Anthony Levandowski, the self-driving car wunderkind at the center of one of the most high-profile lawsuits in Silicon Valley history, was indicted Tuesday by a federal grand jury with 33 counts of theft of trade secrets.
The indictment is closely related to the circumstances of the protracted legal battle between Waymo, Google’s self-driving car unit, and Uber, the company Levandowski went to work for after abruptly quitting Waymo.
The U.S. Attorney’s office alleges Levandowski stole “numerous engineering, manufacturing, and business files related to Google’s custom LiDAR and self-driving car technology. The files downloaded included circuit board schematics, instructions for installing and testing LiDAR, and an internal tracking document.”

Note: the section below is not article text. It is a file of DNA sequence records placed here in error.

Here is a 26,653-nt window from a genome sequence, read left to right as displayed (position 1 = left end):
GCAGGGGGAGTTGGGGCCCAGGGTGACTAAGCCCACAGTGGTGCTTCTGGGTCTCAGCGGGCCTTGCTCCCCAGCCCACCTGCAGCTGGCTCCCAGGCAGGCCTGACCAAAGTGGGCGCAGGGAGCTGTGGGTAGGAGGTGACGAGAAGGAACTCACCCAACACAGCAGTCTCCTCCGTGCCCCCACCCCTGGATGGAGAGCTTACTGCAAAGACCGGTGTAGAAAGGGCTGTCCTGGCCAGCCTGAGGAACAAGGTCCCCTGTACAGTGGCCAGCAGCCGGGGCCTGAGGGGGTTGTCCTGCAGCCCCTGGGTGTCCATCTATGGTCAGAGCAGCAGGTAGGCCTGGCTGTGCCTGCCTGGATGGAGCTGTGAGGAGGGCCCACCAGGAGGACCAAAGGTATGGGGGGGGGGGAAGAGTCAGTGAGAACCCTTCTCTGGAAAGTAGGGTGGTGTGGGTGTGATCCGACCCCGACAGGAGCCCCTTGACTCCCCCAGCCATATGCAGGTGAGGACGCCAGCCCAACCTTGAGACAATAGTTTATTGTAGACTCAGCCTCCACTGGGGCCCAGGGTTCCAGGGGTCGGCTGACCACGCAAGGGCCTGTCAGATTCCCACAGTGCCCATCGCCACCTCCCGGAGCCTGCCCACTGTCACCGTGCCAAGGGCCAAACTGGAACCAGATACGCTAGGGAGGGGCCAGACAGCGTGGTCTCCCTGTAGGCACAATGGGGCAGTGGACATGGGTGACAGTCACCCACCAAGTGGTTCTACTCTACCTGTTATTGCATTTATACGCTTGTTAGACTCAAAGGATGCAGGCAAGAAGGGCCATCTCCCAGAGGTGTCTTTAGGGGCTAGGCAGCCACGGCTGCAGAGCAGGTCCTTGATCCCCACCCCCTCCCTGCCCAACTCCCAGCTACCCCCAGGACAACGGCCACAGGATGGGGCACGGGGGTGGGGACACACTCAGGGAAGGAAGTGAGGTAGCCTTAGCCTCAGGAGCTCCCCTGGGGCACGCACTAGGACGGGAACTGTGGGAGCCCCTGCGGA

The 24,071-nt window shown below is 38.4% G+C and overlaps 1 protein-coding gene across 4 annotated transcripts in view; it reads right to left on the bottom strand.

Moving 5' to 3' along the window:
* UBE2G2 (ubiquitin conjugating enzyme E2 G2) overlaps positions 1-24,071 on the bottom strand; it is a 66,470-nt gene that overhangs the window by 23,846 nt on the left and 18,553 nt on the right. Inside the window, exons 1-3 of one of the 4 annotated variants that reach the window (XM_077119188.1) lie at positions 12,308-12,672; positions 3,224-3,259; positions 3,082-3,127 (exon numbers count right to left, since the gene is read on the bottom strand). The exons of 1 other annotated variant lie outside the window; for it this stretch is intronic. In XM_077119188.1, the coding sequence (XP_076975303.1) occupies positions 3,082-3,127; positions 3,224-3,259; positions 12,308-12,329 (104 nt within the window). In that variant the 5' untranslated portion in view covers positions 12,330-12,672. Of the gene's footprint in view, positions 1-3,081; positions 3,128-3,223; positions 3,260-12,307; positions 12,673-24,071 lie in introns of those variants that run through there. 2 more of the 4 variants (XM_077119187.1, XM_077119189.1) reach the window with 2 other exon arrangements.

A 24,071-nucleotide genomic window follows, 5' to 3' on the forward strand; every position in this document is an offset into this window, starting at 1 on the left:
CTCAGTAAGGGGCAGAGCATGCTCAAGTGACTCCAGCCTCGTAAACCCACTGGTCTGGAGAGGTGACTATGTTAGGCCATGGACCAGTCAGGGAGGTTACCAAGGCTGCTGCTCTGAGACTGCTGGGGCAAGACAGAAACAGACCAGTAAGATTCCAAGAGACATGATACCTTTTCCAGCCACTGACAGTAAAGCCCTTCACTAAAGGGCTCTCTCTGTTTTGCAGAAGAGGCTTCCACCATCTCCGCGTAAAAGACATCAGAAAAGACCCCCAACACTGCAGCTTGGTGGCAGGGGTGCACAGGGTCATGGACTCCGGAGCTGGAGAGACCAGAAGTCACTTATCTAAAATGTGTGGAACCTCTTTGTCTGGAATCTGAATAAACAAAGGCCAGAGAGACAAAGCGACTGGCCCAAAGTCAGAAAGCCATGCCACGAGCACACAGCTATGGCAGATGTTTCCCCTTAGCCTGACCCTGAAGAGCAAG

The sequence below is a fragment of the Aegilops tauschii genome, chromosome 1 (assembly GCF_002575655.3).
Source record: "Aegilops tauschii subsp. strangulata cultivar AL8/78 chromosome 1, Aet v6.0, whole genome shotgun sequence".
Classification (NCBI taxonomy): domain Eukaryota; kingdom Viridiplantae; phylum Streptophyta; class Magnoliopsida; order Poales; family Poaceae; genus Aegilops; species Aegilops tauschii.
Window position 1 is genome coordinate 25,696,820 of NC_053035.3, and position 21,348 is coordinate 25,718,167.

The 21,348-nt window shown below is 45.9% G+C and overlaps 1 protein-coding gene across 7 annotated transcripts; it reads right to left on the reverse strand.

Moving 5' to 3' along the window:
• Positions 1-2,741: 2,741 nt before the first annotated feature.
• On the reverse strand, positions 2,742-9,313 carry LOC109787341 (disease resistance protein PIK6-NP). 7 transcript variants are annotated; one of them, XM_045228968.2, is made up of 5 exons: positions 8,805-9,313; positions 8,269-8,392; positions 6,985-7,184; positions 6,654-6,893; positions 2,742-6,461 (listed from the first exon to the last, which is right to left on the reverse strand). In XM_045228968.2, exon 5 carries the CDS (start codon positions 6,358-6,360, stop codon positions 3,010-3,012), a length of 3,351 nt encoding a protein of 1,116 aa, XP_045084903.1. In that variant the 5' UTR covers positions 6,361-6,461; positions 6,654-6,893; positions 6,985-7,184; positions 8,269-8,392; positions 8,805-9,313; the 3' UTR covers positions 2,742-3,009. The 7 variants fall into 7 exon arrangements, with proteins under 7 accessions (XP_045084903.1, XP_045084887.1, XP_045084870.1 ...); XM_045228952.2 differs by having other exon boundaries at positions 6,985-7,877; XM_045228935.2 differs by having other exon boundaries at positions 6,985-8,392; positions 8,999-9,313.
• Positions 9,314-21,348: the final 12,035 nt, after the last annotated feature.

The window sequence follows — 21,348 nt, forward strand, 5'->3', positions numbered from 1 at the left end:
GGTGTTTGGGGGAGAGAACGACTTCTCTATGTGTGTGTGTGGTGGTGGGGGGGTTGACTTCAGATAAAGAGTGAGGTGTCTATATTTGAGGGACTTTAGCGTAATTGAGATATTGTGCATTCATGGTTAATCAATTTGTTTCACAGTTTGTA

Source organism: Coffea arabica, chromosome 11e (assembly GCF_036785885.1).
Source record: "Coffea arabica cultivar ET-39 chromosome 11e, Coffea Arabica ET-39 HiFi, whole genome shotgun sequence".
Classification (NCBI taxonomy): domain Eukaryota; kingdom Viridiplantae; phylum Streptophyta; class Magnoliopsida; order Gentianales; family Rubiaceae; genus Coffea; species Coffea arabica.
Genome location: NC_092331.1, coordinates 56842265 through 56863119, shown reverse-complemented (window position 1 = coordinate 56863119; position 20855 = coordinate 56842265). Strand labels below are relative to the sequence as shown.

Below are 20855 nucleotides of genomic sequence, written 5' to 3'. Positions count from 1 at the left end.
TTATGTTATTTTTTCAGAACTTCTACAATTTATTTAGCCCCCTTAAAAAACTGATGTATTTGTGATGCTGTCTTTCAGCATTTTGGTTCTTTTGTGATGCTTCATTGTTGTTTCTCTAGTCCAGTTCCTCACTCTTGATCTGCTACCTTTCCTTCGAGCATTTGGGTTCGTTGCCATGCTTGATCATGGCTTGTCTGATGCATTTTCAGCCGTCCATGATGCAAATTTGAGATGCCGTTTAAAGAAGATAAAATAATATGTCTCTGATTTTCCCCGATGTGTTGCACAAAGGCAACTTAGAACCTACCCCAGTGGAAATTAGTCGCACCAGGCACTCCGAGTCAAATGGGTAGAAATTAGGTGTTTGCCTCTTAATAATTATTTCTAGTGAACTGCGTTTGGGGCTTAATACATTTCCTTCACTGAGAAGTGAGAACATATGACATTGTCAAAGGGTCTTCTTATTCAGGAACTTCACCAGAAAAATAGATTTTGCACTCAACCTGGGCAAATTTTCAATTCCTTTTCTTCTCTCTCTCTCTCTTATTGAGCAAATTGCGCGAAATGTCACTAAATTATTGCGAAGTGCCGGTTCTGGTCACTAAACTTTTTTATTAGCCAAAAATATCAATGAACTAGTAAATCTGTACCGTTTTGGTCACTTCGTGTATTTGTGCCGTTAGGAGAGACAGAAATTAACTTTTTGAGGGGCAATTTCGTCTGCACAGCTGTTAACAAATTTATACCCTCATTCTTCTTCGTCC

As the New York Times noted, lawsuits relating to trade secret theft are not uncommon, but criminal charges against executives sure is. If convicted, Levandowski faces “a maximum sentence of 10 years and a fine of $250,000, plus restitution, for each violation,” according to the U.S. Attorney’s Office.
Last we heard from Levandowski, he was no longer quite as bullish on autonomous vehicles as he had once been, instead working on a new startup called Pronto AI he founded which would be focused on semi-autonomous vehicles with human drivers.
You can read the indictment below: